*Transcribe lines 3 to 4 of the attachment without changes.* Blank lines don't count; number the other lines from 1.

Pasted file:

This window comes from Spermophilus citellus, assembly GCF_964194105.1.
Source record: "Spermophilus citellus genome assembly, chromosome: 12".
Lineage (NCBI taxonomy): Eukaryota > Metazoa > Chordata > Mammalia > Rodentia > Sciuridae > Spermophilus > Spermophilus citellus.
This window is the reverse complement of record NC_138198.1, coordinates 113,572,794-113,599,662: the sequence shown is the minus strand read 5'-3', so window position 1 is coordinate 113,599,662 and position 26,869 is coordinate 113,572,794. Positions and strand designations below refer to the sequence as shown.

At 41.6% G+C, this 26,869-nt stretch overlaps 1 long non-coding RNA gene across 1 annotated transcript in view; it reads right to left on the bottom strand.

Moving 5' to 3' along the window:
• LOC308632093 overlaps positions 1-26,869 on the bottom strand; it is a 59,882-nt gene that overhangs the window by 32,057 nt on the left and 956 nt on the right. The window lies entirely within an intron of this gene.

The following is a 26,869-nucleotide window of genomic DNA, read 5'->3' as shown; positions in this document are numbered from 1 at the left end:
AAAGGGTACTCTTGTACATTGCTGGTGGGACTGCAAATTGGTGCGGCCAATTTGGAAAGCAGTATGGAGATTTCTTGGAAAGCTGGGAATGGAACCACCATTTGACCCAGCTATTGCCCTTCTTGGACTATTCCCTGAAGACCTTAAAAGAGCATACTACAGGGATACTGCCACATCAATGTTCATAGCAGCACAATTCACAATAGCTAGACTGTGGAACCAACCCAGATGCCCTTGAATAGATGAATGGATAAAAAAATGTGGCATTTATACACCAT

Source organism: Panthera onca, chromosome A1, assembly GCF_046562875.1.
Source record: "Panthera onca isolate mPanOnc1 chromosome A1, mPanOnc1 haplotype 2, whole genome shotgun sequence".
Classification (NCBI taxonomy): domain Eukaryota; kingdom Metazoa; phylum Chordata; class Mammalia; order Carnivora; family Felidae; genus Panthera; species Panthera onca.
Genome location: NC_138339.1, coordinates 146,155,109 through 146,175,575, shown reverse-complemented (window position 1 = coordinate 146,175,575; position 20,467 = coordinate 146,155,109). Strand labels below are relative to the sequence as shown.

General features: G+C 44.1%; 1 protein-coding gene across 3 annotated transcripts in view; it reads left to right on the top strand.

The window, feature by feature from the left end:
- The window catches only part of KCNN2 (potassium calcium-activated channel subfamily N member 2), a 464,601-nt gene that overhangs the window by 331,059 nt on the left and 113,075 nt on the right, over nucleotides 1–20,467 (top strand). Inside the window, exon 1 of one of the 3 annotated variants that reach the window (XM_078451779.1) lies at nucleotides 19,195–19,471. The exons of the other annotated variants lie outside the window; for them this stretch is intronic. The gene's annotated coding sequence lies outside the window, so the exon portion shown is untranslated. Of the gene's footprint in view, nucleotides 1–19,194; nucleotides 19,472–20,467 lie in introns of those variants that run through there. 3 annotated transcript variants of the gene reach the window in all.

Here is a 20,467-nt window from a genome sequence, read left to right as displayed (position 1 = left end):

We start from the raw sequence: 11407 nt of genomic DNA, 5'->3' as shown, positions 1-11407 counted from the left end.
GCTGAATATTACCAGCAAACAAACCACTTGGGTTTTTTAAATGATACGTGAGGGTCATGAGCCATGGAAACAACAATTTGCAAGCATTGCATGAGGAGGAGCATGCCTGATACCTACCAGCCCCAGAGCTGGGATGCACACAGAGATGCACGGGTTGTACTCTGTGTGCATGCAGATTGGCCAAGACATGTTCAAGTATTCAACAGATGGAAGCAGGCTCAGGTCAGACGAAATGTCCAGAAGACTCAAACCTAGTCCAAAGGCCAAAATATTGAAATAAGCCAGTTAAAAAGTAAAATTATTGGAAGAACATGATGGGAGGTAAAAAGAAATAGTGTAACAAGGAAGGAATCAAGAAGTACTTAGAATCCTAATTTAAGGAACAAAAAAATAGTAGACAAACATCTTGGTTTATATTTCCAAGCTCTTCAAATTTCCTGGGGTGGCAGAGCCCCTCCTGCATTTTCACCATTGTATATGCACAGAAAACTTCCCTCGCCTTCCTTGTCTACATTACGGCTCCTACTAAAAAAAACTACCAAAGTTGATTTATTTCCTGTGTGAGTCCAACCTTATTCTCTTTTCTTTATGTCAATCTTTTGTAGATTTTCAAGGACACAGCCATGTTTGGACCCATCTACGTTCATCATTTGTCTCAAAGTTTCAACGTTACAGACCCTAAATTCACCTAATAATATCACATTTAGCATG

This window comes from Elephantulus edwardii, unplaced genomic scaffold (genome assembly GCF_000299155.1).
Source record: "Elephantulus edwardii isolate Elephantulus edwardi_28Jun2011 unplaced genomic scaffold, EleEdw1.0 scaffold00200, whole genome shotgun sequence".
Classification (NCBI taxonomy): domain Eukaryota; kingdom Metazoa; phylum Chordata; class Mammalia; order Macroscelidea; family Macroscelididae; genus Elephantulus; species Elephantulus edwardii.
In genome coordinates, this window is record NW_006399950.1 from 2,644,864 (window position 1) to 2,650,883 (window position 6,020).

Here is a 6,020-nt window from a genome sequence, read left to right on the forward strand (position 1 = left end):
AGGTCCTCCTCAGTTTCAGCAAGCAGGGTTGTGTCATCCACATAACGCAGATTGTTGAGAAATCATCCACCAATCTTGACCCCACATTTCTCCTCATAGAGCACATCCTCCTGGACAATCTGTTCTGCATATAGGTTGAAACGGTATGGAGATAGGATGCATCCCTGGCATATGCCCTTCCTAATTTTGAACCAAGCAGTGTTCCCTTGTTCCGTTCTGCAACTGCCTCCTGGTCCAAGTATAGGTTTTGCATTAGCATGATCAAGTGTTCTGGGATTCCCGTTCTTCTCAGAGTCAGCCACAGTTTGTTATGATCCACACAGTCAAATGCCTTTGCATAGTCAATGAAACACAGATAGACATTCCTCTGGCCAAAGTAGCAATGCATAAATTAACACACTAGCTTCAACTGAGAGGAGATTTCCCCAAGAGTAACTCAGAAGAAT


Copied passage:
Lineage (NCBI taxonomy): Eukaryota > Metazoa > Chordata > Mammalia > Rodentia > Sciuridae > Spermophilus > Spermophilus citellus.
This window is the reverse complement of record NC_138198.1, coordinates 113,572,794-113,599,662: the sequence shown is the minus strand read 5'-3', so window position 1 is coordinate 113,599,662 and position 26,869 is coordinate 113,572,794. Positions and strand designations below refer to the sequence as shown.